State firm taking over management of Maribor airport
The decision comes after the Chinese-backed airport operator Aerodrom Maribor announced in January it was invoking a six-month notice and terminating the 15-year lease agreement it signed in 2017 due to delays in a planned expansion of the airport's runway.
The transfer of the lease to DRI, which the government said follows the "unsuccessful story with the Chinese lessees", will help the state avoid the return of almost EUR 6 million in EU funds it received to build a new passenger terminal in Maribor.
In accordance with the commitments accompanying the EU funds, the airport must stay open at least until mid-November 2021.
Infrastructure Minister Alenka Bratušek, who wondered how "such a bad partner" had been chosen to operate the airport in the first place, said the government had no other choice but to transfer the management onto DRI, whose bylaws were changed today so that it can act as manager of infrastructure.
This is because the current operator made continued cooperation conditional on the state paying them to manage the airport rather than it paying the EUR 100,000 monthly lease, while transferring the lease to a private company would require a new tender.
Bratušek said this was just a stop-gap solution as the state had no intention of managing the airport in the long term. The long-term options are finding a new lessee or selling the airport. Bratušek finds the first option more likely.
The local community welcomed the government decision to save the airport, while Aerodrom Maribor said it would shortly take decisions in the company's interest.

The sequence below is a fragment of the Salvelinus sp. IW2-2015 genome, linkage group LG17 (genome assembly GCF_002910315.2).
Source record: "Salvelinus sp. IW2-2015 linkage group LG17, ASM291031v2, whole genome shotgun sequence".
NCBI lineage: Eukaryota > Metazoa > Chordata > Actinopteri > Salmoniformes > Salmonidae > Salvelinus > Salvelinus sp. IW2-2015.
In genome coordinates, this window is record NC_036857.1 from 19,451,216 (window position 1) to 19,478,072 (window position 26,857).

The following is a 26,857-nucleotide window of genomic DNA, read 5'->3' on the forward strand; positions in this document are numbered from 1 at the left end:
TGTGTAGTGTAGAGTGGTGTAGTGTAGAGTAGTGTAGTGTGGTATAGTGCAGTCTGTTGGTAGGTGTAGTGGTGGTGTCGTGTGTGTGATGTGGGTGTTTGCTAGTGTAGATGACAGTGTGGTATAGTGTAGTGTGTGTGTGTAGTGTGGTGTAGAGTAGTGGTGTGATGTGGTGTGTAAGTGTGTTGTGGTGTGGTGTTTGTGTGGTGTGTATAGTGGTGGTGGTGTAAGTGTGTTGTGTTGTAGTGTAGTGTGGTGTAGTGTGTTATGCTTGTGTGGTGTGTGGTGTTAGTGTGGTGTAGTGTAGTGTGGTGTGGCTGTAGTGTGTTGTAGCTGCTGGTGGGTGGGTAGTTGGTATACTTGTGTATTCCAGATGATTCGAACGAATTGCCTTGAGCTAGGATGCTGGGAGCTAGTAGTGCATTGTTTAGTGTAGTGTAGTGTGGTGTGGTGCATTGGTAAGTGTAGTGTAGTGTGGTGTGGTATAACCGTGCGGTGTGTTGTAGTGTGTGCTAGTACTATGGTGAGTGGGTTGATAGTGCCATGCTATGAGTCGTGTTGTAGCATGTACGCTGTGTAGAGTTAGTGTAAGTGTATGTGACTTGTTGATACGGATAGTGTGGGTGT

Unofficial information indicates Aerodrom Maribor will not take any drastic measures for the time being.
The company, owned by SHS Aviation, said the solutions it had presented to the government were the most favourable in terms of finances and the stability of air services.
Hoče Mayor Marko Soršak hopes DRI manages to get the operating licence so that the airport remains open. Similarly, the Maribor municipality pointed to the airport's role for the Štajerska region's development.
Both Hoče and Maribor believe the state should continue with changes to the national zoning plan for the airport, which they see as a prerequisite for its development.
Maribor would also like a rail track to be integrated into the national zoning plan to make the airport more attractive to potential new customers.
The Štajerska Chamber of Commerce is aware today's decision is but a stop-gape measure buying the government time before it takes the final decision on the airport's future.
Chamber director Aleksandra Podgornik said the region's businesses considered the airport an important infrastructure which should bring both the region and the state a competitive advantage.
She said "the region does not demand any special treatment for the airport, into which a lot of effort and money has been invested".
But we "demand the same conditions that apply to Aerodrom Portorož and Ljubljana airport, which is profitable and in foreign hands but still receives support".